TechCrunch has a nice, full quote from Bill Gates on what he considers his greatest mistake. I include part of the quote in this image because his “winner-take-all” comment is so important.
This is an excerpt from the Scala Cookbook (partially modified for the internet). This is Recipe 12.20, “An index of methods available to run external system commands.”
The following tables list the methods of the scala.sys.process package that you can use when running external (system) commands.
Methods to execute external commands
Table 12-1 lists the methods that you can use to execute system commands.
Table 12-1. Methods to execute system commands
This is an excerpt from the Scala Cookbook (partially modified for the internet). This is a very short recipe, Recipe 12.18, “How to run an external command (process) in a different directory.”
You want to use another directory as the base directory when running an external command.
This is an excerpt from the Scala Cookbook (partially modified for the internet). This is Recipe 12.13, “How to handle the STDOUT and STDERR of external commands.”
You want to run an external command and get access to both its STDOUT and STDERR.
The simplest way to do this is to run your commands as shown in previous recipes, and then capture the output with a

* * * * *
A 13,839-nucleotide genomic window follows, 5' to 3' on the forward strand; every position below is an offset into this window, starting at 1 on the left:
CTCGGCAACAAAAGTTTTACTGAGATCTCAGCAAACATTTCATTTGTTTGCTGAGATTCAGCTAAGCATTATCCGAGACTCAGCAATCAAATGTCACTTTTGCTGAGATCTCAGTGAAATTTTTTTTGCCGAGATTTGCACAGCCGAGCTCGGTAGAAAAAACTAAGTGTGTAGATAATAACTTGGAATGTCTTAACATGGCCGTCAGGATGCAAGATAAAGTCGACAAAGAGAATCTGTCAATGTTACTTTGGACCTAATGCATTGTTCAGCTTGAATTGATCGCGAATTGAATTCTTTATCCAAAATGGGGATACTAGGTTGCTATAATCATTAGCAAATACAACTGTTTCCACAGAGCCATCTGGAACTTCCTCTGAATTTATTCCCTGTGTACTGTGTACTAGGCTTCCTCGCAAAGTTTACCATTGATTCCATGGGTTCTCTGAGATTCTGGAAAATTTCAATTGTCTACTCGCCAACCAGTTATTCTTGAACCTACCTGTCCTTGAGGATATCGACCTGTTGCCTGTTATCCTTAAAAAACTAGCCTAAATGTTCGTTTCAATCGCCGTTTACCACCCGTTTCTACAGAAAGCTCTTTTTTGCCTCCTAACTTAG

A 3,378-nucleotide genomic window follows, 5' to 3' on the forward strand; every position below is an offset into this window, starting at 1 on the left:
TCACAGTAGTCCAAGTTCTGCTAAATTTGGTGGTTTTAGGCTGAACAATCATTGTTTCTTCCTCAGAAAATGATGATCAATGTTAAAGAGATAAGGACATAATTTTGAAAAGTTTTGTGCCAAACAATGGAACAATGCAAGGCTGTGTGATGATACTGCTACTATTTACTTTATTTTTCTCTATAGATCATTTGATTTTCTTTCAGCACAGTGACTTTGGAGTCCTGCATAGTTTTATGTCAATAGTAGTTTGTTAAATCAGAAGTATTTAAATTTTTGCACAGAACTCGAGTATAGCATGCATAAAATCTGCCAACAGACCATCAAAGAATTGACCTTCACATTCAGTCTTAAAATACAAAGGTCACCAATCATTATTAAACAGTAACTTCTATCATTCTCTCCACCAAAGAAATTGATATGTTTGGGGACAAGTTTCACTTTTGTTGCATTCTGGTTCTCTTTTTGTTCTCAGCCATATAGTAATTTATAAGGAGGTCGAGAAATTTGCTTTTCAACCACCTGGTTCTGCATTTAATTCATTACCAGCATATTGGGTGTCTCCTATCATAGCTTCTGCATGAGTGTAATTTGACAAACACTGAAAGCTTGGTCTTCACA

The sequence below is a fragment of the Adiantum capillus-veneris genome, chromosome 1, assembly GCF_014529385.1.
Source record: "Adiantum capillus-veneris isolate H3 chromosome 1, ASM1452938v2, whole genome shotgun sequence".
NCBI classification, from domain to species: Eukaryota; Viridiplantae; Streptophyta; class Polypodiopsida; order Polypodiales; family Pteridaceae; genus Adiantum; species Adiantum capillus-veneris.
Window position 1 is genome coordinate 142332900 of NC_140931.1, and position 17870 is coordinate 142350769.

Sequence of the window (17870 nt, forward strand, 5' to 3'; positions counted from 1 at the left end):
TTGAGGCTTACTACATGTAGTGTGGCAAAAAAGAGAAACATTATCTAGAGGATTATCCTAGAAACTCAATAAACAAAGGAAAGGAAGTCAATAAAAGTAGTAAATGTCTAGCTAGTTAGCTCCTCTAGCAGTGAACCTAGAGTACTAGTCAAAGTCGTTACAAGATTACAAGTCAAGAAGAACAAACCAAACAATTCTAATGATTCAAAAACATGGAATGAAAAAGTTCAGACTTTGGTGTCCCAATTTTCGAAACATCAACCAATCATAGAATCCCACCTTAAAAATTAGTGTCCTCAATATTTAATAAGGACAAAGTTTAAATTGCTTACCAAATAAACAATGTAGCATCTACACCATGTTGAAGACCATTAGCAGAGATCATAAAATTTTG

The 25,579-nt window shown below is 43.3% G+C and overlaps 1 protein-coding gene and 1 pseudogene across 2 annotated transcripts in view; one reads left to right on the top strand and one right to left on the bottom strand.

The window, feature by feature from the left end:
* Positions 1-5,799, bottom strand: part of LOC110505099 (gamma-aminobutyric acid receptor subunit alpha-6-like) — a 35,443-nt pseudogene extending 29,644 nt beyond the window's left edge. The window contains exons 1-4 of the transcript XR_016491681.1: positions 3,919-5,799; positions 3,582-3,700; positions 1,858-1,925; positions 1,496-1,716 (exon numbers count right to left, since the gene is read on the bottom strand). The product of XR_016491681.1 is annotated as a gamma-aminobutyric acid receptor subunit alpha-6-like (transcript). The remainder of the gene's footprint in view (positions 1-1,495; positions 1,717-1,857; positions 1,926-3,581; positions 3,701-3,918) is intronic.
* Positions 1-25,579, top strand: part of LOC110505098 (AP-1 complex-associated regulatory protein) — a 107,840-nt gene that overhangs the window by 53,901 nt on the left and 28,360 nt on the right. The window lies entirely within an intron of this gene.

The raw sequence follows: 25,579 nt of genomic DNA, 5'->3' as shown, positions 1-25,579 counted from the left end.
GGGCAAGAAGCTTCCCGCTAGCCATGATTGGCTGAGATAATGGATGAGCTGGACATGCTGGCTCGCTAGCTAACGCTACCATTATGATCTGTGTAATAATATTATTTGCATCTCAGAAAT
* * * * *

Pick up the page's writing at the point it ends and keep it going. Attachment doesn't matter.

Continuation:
ProcessLogger. This Scala shell script demonstrates the approach:
This is an excerpt from the Scala Cookbook (partially modified for the internet). This is Recipe 12.12, “How to execute external commands and use their STDOUT in Scala.”Back to top
You want to run an external command and then use the standard output (STDOUT) from that process in your Scala program.Back to top
!! method to execute the command and get the standard output from the resulting process as a
Here’s a quick look at recent visitors to this website, first by Operating System and then by Browser.
If you ever wanted to get access to global operating system keystrokes from a Java or Scala Swing application, you can do it with the jnativehook library. Here’s a short demo:
Here’s the full Scala source code for the demo. I put a few comments in the code to highlight the important areas:
In several previous tutorials (see my references below) about testing for operating systems within Ant build scripts, and then conditionally executing targets based on the results of those tests, I noted that Mac OS X operating systems respond to both Mac and Unix test conditions based on the Ant "os family" test. I mentioned that I thought this behavior was probably correct, because Mac OS X is built an a Unix base (BSD, to be specific).
You're creating an Ant build script, and you need to determine the operating system the script is running on, so you can make conditional decisions within the build script. You typically want/need to do this if you're going to run tasks/targets that are different for each operating system (Mac, Windows, Unix, etc.).